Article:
Children are prompted to eat more by seeing the food ads on television, says a study. It also adds that overweight and obese children are more vulnerable to it.
Researchers from Liverpool University, presenting their findings at the European Congress on Obesity in Budapest, said they exposed a group of 60 British children aged between nine and 11 to a series of food and toy adverts on television, followed by a cartoon.
For children of all weights, food intake was higher after watching food adverts rather than toy adverts but overweight and obese children ate far more.
According to the study, obese children increased their food intake by 134 percent, overweight children by 101 percent and normal weight children by 84 percent.
Jason Halford, co-author of the report and director of Liverpool University's Kissileff Human Ingestive Behaviour Laboratory, said the study proved a direct link between TV food advertising and food intake among children.
"Our research confirms food TV advertising has a profound effect on all children's eating habits - doubling their consumption rate," he said.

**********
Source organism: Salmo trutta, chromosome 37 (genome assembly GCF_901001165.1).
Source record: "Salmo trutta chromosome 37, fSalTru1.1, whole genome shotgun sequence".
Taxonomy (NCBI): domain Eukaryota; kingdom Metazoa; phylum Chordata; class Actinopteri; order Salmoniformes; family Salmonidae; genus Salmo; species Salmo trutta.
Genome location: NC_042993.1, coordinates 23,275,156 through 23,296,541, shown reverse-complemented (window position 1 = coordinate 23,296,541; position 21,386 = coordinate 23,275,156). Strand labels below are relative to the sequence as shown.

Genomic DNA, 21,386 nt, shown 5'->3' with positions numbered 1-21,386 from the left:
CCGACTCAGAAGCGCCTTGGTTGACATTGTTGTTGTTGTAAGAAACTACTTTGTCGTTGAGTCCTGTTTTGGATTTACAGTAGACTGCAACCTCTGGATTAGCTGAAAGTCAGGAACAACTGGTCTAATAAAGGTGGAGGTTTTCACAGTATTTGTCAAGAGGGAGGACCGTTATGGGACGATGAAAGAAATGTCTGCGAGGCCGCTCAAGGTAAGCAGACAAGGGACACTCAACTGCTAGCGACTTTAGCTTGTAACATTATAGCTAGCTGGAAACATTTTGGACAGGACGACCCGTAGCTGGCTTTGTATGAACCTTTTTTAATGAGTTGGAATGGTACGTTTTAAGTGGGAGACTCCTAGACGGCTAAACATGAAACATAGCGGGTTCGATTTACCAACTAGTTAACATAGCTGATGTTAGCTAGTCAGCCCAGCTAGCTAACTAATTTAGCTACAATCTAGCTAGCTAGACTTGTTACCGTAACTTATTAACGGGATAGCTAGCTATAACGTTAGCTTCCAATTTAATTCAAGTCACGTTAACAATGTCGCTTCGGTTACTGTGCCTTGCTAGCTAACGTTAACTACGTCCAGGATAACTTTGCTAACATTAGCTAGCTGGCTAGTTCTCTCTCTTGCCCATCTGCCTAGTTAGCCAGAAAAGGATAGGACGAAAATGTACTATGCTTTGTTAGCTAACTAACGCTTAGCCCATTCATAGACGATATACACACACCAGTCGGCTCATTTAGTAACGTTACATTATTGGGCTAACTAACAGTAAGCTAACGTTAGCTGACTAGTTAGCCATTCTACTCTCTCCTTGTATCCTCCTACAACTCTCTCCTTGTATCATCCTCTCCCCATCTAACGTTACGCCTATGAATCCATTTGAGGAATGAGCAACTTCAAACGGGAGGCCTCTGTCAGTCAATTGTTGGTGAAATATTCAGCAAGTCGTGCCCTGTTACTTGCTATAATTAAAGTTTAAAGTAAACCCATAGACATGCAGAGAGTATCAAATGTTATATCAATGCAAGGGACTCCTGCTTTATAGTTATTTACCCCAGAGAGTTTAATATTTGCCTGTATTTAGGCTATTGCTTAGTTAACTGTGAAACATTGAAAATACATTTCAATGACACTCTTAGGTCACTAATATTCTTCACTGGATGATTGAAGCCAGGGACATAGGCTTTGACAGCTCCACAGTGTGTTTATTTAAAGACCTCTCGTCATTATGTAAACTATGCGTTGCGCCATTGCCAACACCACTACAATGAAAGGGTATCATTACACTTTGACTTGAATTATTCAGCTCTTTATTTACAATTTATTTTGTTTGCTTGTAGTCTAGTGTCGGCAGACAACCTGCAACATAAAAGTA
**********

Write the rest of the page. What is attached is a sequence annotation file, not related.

"The study was also particularly interesting in suggesting a strong connection between weight and susceptibility to overeating when exposed to food adverts on television," he added.
The study also found that obese children were far more likely to reach for snacks with the highest fat content, such as chocolate.
However, the increase in consumption happened irrespective of which brand of product was being advertised.
In Britain, 14 percent of children are classed as obese and the average child watches 17 hours of television per week.
A ban on junk food advertising during peak viewing hours for children was introduced in January, but surveys show many children still watch TV in the evening when the ban is not in force.
The study provides more ammunition to critics who say that TV can cause serious health and development problems among children.
Aric Sigman, a psychologist specialising in health issues, Monday told British MPs that children under three should be banned from watching television and that older children should face severe rationing.
Over 2,000 obesity experts are attending the four-day congress in Budapest, and doctors there have warned that Europe may be on the verge of a major health and social crisis due to rising obesity.